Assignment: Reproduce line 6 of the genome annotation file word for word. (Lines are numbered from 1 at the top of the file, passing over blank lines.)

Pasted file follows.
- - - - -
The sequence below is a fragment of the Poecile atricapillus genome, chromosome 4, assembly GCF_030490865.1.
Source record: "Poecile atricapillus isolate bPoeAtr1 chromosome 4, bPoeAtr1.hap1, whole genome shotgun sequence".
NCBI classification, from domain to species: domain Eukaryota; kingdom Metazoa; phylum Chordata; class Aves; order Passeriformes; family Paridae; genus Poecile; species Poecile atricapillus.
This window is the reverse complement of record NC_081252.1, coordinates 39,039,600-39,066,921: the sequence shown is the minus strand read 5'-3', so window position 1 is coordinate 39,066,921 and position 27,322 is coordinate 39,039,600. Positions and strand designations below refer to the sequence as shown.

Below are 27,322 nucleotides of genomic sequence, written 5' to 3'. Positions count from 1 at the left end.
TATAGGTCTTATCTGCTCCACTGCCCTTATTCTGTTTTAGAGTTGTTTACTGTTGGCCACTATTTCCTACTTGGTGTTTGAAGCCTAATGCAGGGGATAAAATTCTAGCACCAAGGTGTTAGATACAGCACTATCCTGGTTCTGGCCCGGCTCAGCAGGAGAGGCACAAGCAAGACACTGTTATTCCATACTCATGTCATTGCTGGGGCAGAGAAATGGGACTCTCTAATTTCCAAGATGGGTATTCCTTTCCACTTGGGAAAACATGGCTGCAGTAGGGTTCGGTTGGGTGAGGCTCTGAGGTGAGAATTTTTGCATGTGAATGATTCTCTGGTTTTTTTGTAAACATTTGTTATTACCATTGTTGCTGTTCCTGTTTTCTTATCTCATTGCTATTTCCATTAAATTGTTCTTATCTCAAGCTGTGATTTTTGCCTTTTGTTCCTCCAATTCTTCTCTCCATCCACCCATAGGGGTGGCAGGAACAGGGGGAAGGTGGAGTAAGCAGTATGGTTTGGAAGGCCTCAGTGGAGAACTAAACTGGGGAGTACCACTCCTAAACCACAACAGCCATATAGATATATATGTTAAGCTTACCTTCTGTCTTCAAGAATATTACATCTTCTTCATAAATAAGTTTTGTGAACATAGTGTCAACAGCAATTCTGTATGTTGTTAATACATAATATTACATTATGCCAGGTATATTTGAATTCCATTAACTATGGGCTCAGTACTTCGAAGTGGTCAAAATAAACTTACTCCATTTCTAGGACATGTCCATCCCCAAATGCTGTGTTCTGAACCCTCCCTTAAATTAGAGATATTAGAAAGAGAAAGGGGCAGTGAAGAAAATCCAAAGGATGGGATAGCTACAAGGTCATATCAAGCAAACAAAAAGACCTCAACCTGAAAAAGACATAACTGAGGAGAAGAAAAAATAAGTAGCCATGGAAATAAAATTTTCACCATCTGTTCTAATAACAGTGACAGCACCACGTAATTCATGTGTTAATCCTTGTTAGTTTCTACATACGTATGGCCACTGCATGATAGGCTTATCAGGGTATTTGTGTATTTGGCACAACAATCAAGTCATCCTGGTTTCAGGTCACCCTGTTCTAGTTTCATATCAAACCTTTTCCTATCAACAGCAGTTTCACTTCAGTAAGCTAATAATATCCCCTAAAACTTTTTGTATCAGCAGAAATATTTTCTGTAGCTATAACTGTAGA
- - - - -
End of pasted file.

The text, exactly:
TATAGGTCTTATCTGCTCCACTGCCCTTATTCTGTTTTAGAGTTGTTTACTGTTGGCCACTATTTCCTACTTGGTGTTTGAAGCCTAATGCAGGGGATAAAATTCTAGCACCAAGGTGTTAGATACAGCACTATCCTGGTTCTGGCCCGGCTCAGCAGGAGAGGCACAAGCAAGACACTGTTATTCCATACTCATGTCATTGCTGGGGCAGAGAAATGGGACTCTCTAATTTCCAAGATGGGTATTCCTTTCCACTTGGGAAAACATGGCTGCAGTAGGGTTCGGTTGGGTGAGGCTCTGAGGTGAGAATTTTTGCATGTGAATGATTCTCTGGTTTTTTTGTAAACATTTGTTATTACCATTGTTGCTGTTCCTGTTTTCTTATCTCATTGCTATTTCCATTAAATTGTTCTTATCTCAAGCTGTGATTTTTGCCTTTTGTTCCTCCAATTCTTCTCTCCATCCACCCATAGGGGTGGCAGGAACAGGGGGAAGGTGGAGTAAGCAGTATGGTTTGGAAGGCCTCAGTGGAGAACTAAACTGGGGAGTACCACTCCTAAACCACAACAGCCATATAGATATATATGTTAAGCTTACCTTCTGTCTTCAAGAATATTACATCTTCTTCATAAATAAGTTTTGTGAACATAGTGTCAACAGCAATTCTGTATGTTGTTAATACATAATATTACATTATGCCAGGTATATTTGAATTCCATTAACTATGGGCTCAGTACTTCGAAGTGGTCAAAATAAACTTACTCCATTTCTAGGACATGTCCATCCCCAAATGCTGTGTTCTGAACCCTCCCTTAAATTAGAGATATTAGAAAGAGAAAGGGGCAGTGAAGAAAATCCAAAGGATGGGATAGCTACAAGGTCATATCAAGCAAACAAAAAGACCTCAACCTGAAAAAGACATAACTGAGGAGAAGAAAAAATAAGTAGCCATGGAAATAAAATTTTCACCATCTGTTCTAATAACAGTGACAGCACCACGTAATTCATGTGTTAATCCTTGTTAGTTTCTACATACGTATGGCCACTGCATGATAGGCTTATCAGGGTATTTGTGTATTTGGCACAACAATCAAGTCATCCTGGTTTCAGGTCACCCTGTTCTAGTTTCATATCAAACCTTTTCCTATCAACAGCAGTTTCACTTCAGTAAGCTAATAATATCCCCTAAAACTTTTTGTATCAGCAGAAATATTTTCTGTAGCTATAACTGTAGA